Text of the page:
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Victoria worms, flies and lice update - August 2018

Hamilton: Andrew Whale, Livestock Logic (a.whale@livestocklogic.com.au)

Livestock Logic Recommendations

  • While animal health and weight gain typically improve over the next 2–3 months, producers should be mindful that subclinical worm burdens can stop peak production from being realised.
  • Closely monitor this year’s and last year’s drop of lambs, and also light conditioned ewes.

The conditions in the south west of Victoria are very wet with Hamilton airport recording 338 mm of rain over the last 4 months. Feed levels should start to improve dramatically with warmer weather forecast for late August as we head into spring. There have been very good lamb marking results from the June and July lambers, which is a reflection of a good season with plenty of pasture for the early lambers, and relatively benign weather particularly for the June lambers.

Over August (our typical danger month for worm related mortality events) we investigated a moderate number of cases where worms were the primary cause of ill health. This fits with the way the season is progressing for worms, it is neither a low nor a very high risk year. Similarly, the season from a rainfall perspective has been very close to average, which is a good reminder that worms love rainfall and that our better rain years are typically the higher risk worm years as numbers are able to build up for a longer period on the pasture.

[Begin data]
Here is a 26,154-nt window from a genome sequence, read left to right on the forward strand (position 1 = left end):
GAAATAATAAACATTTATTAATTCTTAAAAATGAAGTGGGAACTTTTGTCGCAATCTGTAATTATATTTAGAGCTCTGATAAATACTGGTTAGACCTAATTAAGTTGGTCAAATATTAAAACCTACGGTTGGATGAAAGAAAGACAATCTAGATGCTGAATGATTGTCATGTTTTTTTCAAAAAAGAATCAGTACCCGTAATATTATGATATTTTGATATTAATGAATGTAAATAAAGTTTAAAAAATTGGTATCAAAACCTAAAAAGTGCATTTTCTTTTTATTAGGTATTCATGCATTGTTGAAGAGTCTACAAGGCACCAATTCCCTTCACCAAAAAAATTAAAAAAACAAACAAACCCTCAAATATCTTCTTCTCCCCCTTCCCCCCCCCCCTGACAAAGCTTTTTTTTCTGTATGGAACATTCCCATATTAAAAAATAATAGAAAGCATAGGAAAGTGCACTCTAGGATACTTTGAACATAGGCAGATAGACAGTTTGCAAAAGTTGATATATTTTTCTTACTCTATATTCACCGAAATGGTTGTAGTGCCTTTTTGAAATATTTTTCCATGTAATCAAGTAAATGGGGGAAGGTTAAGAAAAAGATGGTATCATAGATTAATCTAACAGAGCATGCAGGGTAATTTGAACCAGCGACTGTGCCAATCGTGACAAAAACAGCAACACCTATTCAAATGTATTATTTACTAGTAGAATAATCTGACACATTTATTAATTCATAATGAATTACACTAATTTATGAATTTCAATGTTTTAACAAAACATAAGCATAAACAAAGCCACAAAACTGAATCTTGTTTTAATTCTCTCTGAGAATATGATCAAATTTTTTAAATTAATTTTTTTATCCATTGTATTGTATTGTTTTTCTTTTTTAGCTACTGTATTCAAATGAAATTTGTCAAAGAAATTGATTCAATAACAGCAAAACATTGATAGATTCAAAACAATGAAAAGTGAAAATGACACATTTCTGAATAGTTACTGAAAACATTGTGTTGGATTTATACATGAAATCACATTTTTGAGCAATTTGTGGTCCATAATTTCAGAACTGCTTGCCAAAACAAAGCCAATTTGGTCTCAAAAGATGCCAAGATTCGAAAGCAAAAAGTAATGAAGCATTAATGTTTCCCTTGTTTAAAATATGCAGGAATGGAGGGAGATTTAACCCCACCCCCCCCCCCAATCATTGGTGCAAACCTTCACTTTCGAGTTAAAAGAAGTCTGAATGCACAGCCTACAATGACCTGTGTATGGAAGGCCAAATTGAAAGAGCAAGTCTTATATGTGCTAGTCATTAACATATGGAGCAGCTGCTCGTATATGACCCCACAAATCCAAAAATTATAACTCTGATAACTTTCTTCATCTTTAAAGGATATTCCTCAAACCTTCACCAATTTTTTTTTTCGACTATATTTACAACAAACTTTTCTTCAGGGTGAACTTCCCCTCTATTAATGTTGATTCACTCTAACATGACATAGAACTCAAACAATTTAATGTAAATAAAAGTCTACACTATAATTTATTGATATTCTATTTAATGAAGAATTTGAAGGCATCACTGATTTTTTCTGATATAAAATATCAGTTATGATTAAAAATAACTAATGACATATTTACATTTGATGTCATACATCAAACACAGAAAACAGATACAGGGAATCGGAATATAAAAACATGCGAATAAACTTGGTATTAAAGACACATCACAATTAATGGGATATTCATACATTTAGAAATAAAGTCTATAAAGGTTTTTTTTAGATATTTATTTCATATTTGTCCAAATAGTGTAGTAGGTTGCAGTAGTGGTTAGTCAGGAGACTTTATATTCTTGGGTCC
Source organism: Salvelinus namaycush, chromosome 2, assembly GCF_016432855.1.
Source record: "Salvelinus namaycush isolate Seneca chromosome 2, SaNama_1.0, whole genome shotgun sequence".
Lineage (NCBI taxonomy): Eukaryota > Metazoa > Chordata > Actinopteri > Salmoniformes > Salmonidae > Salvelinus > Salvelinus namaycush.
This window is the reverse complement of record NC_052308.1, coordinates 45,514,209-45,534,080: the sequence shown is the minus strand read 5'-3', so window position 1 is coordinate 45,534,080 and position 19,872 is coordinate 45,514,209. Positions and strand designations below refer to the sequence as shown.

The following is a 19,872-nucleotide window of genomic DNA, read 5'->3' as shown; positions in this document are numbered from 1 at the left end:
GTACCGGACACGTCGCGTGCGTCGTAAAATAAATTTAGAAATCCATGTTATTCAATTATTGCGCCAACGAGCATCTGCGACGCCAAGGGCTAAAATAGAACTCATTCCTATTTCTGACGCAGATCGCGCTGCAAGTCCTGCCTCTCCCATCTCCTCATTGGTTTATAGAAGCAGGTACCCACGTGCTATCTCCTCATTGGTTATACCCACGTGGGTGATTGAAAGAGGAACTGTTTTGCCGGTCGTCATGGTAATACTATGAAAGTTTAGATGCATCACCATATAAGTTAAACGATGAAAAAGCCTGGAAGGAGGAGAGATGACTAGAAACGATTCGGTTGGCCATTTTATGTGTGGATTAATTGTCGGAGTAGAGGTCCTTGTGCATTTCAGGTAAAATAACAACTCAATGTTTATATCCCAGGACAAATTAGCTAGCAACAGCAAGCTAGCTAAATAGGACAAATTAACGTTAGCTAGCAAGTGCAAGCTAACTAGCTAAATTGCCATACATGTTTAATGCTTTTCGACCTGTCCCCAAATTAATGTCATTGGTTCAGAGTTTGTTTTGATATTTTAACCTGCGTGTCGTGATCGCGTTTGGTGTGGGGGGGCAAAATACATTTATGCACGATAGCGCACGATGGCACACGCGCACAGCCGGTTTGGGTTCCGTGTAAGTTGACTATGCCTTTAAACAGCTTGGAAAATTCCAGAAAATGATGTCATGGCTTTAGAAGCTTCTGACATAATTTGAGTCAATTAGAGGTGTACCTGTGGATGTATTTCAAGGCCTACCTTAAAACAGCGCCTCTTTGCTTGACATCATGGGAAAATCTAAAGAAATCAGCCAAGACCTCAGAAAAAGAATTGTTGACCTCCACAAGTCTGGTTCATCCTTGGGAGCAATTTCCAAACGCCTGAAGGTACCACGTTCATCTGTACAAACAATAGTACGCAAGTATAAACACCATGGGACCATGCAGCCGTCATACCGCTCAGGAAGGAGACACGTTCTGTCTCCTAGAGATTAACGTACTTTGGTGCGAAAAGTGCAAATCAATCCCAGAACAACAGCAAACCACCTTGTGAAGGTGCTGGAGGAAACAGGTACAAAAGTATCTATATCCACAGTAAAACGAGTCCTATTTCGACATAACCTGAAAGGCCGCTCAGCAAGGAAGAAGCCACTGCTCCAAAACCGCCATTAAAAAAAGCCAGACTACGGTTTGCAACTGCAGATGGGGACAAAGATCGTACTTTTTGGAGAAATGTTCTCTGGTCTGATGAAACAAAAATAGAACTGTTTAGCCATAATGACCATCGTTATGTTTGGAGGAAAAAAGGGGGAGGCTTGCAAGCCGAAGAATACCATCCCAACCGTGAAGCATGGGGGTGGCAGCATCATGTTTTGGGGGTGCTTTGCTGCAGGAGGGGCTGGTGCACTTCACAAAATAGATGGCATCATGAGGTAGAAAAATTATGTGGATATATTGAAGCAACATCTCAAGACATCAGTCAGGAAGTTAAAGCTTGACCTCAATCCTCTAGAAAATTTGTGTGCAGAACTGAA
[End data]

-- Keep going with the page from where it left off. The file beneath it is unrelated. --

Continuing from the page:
While worm levels are not dramatically high there is still the need for close monitoring of at-risk stock (lambs, hoggets, lactating and light conditioned animals) over the next few months. The chart below shows that in the spring, worm levels are at their highest in all classes of animals. For all animals it is important to maximise spring weight gain and condition score improvement to reduce the supplementary feeding bill over summer and autumn, and with high grain and hay prices this year it is as important as ever to ensure we capitalise on the spring period.

The chart below shows the last 2 years of increased worm challenge to sheep in the spring compared to winter.


Now is a timely reminder to consider your drench resistance status in the lead up to weaning crossbred lambs in October, and Merino lambs later in the year. You cannot possibly formulate a good drench plan without knowing the effectiveness of individual drench chemicals. Before making summer drench decisions we would encourage producers to get a drench efficacy test done.

With ram sales coming up, as well as store ewe sales in the spring, we should also have our quarantine drench program well defined. Four drench actives including at least one of the newer actives, monepantal (Zolvix®) or derquantel (Startect®), is the recommendation.